A new era in sporting ties between the United States and Cuba gets under way here Tuesday when the New York Cosmos become the first professional American sports team to play in the Communist-ruled nation for 16 years.
In pure sporting terms, the match between the Cosmos, who play in American soccer's fledgling second tier, and the inexperienced Cuban squad, ranked 109th in the world by FIFA, carries next to no value.
But the wider significance of the occasion, which comes as the United States and Cuba seek to draw a line under a five-decade schism which dates back to the Cold War, is inescapable.
Both Cuban and American officials believe the match, which kicks off at 5:00 pm (2100 GMT), could represent the start of closer sporting relations between the two nations after more than 50 years of estrangement.
It is one of several clear signs of a thaw in sporting relations to emerge since President Barack Obama and Cuban counterpart Raul Castro announced their historic rapprochement last December.
Havana announced last month that the Baltimore Orioles baseball team -- the last professional US team to play in Cuba back in 1999 -- would return later this year to play against the Cuban national team.
Cosmos coach Giovanni Savarese believes games like Tuesday's fixture at the ramshackle Pedro Marrero Stadium could become a regular occurrence in the future as relations between the two nations improve.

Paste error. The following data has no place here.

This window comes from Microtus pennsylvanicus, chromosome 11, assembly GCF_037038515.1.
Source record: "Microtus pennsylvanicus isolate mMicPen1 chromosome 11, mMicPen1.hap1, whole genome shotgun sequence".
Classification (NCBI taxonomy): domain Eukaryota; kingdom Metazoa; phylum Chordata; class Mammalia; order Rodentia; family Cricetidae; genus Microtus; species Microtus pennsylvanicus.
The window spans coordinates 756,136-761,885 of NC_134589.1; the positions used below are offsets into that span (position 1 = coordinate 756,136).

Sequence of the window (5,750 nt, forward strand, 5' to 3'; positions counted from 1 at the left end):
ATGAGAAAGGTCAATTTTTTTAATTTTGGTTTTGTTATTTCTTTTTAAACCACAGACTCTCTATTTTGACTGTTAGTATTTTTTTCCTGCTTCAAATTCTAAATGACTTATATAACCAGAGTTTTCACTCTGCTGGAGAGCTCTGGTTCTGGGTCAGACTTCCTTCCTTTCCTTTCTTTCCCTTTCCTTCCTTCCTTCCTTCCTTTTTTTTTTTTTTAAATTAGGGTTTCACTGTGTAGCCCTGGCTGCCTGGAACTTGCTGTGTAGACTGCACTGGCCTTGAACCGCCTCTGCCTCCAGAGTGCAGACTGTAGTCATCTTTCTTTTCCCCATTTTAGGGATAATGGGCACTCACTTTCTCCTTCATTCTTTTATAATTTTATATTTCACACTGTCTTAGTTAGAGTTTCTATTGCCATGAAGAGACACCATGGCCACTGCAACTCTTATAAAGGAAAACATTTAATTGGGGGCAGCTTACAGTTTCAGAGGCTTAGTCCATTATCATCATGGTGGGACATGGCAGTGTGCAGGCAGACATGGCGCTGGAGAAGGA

"It definitely feels that it could be the beginning of something," Savarese said on Monday. "More occasions like this can only help understanding and to unite people through sport."
The Cosmos traveled to Cuba with Brazilian legend Pele, who ended his glittering career with the club in their glamorous 1970s heyday during the ill-fated early years of the North American Soccer League.
Pele compared Tuesday's encounter to his famous 1969 trip to strife-torn Nigeria with Brazilian side Santos, which saw a three-day ceasefire declared to allow two planned exhibition matches to go ahead.
"It's an incredible moment ... it's peace time," the 74-year-old told a press conference on Monday, offering words of encouragement for football in Cuba, where baseball remains by far the most popular sport.
"A long time ago, the United States started to play football and then they qualified for the World Cup," the three-time World Cup winner said.
"I think Cuba could be the same. Very soon they will have a team in the World Cup, no doubt."
The NASL, which struggles for attention in the United States where Major League Soccer is the dominant league, meanwhile sees Tuesday's game as an opportunity to establish a foothold in Cuba and the Caribbean.
"For us as a league, it's probably most important that we're developing a new relationship," said NASL commissioner Bill Peterson.
"The Caribbean area is very important to our league -- we had 25 players from the Caribbean playing in our league last year and we look forward to the day when there's a player from Cuba in our league."